Moving to the Arm ecosystem means very little has changed for you as the user.  There may be a few things that you'd like to clear up.

Q: Who are Arm and what do they do?

Arm are the world's leading semiconductor intellectual property (IP) supplier. This means they design a computer architecture that is fundamentally different to x86. These architectures are then licensed to partner companies who can either implement the design in its entirety, or alternatively create custom cores following the architecture specification.

Arm was originally formed in Cambridge 25 years ago, but now has offices across the globe including Austin, Texas, Shanghai, China and Bangalore, India. As well as formulating hardware designs, Arm also develop software to both analyze performance and run on Arm platforms.

Q: Why are Arm architectures different?

Arm architectures have always been designed to be power efficient.  Low power is going to be increasingly important in HPC as the biggest machines grow towards exascale.  Reducing these costs is vital.  Armv8 is an entirely different instruction set to x86 hence things are done differently.  For example, vectorization is done using NEON instructions rather than the SSE or AVX extensions you may be used to.

Q: What is Armv8 and AArch64?

The Armv8 architecture (officially Armv8-A) introduces 64-bit support to the Arm architecture with a focus on power-efficient implementations whilst maintaining compatibility with existing 32-bit software. By adopting a clean approach Armv8-A processors extend the performance range available while maintaining the low power consumption characteristics of the Arm processors that will power tomorrow's most innovative and efficient devices. The current Arm processors supporting the Armv8-A architecture are the Cortex-A72, Cortex-A57 and Cortex-A53 processors.  AArch64 is the 64-bit execution state including exception model, memory model, programmers' model and instruction set support for that state that runs on an Armv8 architecture.

Q: If Arm don't make their chips then who does?

Arm has a wide variety of silicon partners. There are over 150 companies licensed to produce Cortex-A processors, which include the Cortex-A72, Cortex-A57 and Cortex-A53 processors.  On top of this other companies have bought licenses to develop their own micro-architectures confirming to the Armv8 architecture.  Examples of processors currently available for HPC and server include the Applied Micro Xgene, the Cavium ThunderX along with Cortex-A57 derived systems such as the Arm Seattle.

Q: OK, which chip is the best for HPC?

One of Arm's strengths as an architecture is that there is great flexibility in terms of the designs of final chips that are produced.  This enables our chips to be used in everything from tiny embedded controllers, through low to high end mobile 'phones and now increasingly into the enterprise server and HPC market.  Even separate companies including Cortex-A57 designs into their hardware have a lot of flexibility in how the rest of the architecture is designed.  Where a partner designs their own micro-architecture conforming to the Armv8-A standard then different operations will be optimized, hence better performance will be seen on particular workloads.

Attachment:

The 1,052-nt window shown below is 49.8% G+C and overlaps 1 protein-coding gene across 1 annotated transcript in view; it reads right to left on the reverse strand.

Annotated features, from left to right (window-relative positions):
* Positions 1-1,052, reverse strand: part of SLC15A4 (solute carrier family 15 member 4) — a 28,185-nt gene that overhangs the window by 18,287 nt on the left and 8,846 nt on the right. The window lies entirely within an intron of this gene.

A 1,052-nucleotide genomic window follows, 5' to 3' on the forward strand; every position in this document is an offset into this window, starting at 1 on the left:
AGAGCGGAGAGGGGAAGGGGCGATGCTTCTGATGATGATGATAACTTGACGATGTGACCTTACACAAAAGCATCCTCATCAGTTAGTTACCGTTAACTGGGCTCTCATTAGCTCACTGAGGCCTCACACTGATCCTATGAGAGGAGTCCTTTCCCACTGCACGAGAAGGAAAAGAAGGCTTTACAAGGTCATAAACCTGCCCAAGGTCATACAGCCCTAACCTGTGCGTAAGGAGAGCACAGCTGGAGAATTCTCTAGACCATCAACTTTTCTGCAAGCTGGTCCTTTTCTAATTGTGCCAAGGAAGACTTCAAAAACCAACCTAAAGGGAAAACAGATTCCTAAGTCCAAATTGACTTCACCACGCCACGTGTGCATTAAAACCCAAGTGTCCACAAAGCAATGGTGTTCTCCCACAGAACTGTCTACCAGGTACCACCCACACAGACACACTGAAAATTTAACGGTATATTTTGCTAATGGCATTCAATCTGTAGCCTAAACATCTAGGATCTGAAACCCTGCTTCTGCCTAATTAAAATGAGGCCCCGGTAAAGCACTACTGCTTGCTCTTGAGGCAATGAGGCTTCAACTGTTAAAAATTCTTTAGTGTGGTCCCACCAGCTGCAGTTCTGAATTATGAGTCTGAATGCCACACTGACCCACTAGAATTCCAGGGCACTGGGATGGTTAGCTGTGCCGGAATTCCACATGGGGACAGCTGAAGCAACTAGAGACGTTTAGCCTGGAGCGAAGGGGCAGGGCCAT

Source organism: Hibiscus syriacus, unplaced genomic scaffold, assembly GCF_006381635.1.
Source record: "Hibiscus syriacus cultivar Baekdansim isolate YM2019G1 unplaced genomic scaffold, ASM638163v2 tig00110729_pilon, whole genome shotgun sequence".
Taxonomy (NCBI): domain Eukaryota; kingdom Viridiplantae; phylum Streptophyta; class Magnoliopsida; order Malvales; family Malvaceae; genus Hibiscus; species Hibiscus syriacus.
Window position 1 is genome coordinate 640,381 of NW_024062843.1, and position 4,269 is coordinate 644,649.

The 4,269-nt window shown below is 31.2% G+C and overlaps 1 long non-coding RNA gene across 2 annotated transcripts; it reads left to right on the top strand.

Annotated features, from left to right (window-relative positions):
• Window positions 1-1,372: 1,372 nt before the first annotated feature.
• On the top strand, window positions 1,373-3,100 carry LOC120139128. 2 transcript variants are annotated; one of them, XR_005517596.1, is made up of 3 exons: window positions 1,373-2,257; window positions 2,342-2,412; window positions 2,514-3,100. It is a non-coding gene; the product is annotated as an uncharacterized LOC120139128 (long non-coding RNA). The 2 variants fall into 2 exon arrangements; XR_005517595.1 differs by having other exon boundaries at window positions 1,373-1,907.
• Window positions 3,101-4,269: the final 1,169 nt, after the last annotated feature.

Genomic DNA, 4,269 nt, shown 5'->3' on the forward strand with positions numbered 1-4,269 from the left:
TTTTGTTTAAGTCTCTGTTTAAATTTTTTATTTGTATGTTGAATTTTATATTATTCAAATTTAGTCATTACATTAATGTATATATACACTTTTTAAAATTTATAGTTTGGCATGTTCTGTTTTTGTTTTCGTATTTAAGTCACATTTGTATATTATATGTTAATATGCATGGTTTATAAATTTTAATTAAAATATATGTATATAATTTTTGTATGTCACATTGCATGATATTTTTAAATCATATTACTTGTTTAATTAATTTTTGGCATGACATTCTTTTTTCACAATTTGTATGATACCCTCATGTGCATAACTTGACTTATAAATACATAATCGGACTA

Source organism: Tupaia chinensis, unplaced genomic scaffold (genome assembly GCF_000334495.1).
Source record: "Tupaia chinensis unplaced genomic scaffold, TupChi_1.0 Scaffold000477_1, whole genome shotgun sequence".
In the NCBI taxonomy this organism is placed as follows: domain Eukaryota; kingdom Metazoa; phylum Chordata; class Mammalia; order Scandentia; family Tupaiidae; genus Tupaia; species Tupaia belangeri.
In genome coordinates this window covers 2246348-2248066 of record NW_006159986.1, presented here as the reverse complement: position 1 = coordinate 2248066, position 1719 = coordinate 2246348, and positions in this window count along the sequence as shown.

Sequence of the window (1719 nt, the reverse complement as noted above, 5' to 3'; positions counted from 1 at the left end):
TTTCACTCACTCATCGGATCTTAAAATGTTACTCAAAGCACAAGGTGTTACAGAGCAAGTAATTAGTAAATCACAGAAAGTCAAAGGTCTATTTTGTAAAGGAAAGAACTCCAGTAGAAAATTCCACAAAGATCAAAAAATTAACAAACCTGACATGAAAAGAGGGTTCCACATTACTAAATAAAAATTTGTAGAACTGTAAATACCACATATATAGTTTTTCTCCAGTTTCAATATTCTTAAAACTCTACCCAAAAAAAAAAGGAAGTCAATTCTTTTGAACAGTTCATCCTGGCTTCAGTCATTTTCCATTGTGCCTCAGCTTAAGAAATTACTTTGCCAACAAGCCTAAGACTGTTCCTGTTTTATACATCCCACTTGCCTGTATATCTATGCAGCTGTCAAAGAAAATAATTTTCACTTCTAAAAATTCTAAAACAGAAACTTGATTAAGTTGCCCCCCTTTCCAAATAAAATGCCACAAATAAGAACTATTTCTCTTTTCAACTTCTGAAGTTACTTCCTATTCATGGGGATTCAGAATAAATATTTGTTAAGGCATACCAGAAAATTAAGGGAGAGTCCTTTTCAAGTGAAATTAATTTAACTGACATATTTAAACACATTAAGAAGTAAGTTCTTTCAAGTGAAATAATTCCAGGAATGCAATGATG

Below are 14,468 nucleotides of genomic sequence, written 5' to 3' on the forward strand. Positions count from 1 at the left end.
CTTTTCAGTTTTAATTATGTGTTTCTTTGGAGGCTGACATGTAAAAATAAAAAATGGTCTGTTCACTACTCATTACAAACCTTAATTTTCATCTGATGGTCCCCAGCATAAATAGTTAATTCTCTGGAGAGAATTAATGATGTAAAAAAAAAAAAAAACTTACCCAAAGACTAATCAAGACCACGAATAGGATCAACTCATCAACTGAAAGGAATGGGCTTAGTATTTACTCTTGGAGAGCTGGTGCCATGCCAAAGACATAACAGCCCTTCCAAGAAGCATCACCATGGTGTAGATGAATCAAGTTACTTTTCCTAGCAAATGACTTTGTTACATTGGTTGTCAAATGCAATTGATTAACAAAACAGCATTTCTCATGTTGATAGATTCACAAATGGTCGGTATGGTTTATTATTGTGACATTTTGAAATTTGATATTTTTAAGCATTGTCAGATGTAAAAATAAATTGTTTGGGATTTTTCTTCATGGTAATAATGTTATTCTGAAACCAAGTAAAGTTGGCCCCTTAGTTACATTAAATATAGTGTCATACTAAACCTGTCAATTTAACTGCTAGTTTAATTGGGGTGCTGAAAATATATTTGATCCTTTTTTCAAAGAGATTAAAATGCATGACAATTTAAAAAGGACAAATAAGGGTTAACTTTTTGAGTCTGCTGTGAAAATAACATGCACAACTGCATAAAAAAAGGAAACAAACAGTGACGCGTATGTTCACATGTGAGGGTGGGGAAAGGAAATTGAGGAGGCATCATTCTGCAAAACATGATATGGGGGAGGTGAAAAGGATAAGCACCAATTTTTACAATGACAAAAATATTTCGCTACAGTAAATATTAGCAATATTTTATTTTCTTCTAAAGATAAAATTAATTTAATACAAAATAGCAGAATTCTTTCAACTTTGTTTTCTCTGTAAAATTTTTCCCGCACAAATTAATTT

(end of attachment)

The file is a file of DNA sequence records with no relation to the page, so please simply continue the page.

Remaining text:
Q: What about all these other acronyms? SoC, SiP, OEM?

SoC : System on Chip. A chip containing all the technology needed to perform the systems task.  These days this may not be running an entire system, just managing a particular part of it.

SiP : System in Package.  A module that houses a processor, memory and any other needed technology, typically physically stacked together rather than combined as in a SoC.

OEM : Original Equipment Manufacturer.  This is the maker of a component used in a larger system, separate to that company.  For example mobile 'phones typically have processors manufactured by  a separate, specialized company.

Q: What compilers can I use?

There are choices of both open source and commercial compiler tools available already on Armv8 architectures.  The former category is catered well by GCC and LLVM and Arm invests in both of these technologies to ensure increased performance for end-user applications.  The commercial tools currently available include Arm Compiler for HPC and NAG's Fortran compiler.  More details of all of these are given on the compiling page.

Q: What software is available?

Many Linux distributions are already available for Armv8 processors which means that most common programs you are used to already exist in pre-compiled forms.  As far as specific HPC tools, libraries and packages go more packages are being ported all the time. More details can be found in the HPC Software page

Q: How hard is it to port my code?

Generally we have had few reports of codes not being easily portable to Arm HPC systems.  Obviously if you have in your code assembler or intrinsic functions from other architectures these would need to be replaced in order to get everything working.  As ever, get in touch if you're having difficulties with specific issues.

Q: Where can I get more help?

The Arm Connected Community is a good source of information from people with lots of experience of Arm technologies.  In addition to the wider world there are many Arm engineers looking at posts in there who are eager to make your transition to Arm HPC as seamless as possible.